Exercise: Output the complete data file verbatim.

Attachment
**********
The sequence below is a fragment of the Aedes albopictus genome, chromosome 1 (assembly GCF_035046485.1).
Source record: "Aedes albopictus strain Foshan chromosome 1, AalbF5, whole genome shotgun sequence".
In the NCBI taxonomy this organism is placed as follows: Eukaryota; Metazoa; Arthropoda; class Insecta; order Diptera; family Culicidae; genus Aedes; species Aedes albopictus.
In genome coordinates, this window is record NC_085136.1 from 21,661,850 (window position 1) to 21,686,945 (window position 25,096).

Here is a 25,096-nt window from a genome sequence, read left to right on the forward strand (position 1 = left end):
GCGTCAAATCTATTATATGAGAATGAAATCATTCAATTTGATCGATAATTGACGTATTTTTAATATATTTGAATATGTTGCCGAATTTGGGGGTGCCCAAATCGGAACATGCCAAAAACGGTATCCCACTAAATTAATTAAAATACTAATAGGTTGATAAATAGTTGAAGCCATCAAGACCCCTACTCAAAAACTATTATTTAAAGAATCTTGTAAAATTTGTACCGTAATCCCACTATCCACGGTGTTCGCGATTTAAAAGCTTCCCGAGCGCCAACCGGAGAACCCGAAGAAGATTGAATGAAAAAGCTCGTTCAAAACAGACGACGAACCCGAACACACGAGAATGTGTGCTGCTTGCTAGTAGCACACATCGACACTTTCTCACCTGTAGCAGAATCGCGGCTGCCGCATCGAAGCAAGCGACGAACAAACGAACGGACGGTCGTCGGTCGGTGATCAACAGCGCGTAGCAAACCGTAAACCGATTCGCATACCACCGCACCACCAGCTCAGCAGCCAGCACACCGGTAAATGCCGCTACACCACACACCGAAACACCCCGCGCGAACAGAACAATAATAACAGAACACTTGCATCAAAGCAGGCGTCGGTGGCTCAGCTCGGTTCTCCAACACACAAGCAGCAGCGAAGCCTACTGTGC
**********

The sequence below is a fragment of the Aedes albopictus genome, chromosome 1 (assembly GCF_035046485.1).
Source record: "Aedes albopictus strain Foshan chromosome 1, AalbF5, whole genome shotgun sequence".
In the NCBI taxonomy this organism is placed as follows: Eukaryota; Metazoa; Arthropoda; class Insecta; order Diptera; family Culicidae; genus Aedes; species Aedes albopictus.
In genome coordinates, this window is record NC_085136.1 from 21,661,850 (window position 1) to 21,686,945 (window position 25,096).

Here is a 25,096-nt window from a genome sequence, read left to right on the forward strand (position 1 = left end):
GCGTCAAATCTATTATATGAGAATGAAATCATTCAATTTGATCGATAATTGACGTATTTTTAATATATTTGAATATGTTGCCGAATTTGGGGGTGCCCAAATCGGAACATGCCAAAAACGGTATCCCACTAAATTAATTAAAATACTAATAGGTTGATAAATAGTTGAAGCCATCAAGACCCCTACTCAAAAACTATTATTTAAAGAATCTTGTAAAATTTGTACCGTAATCCCACTATCCACGGTGTTCGCGATTTAAAAGCTTCCCGAGCGCCAACCGGAGAACCCGAAGAAGATTGAATGAAAAAGCTCGTTCAAAACAGACGACGAACCCGAACACACGAGAATGTGTGCTGCTTGCTAGTAGCACACATCGACACTTTCTCACCTGTAGCAGAATCGCGGCTGCCGCATCGAAGCAAGCGACGAACAAACGAACGGACGGTCGTCGGTCGGTGATCAACAGCGCGTAGCAAACCGTAAACCGATTCGCATACCACCGCACCACCAGCTCAGCAGCCAGCACACCGGTAAATGCCGCTACACCACACACCGAAACACCCCGCGCGAACAGAACAATAATAACAGAACACTTGCATCAAAGCAGGCGTCGGTGGCTCAGCTCGGTTCTCCAACACACAAGCAGCAGCGAAGCCTACTGTGC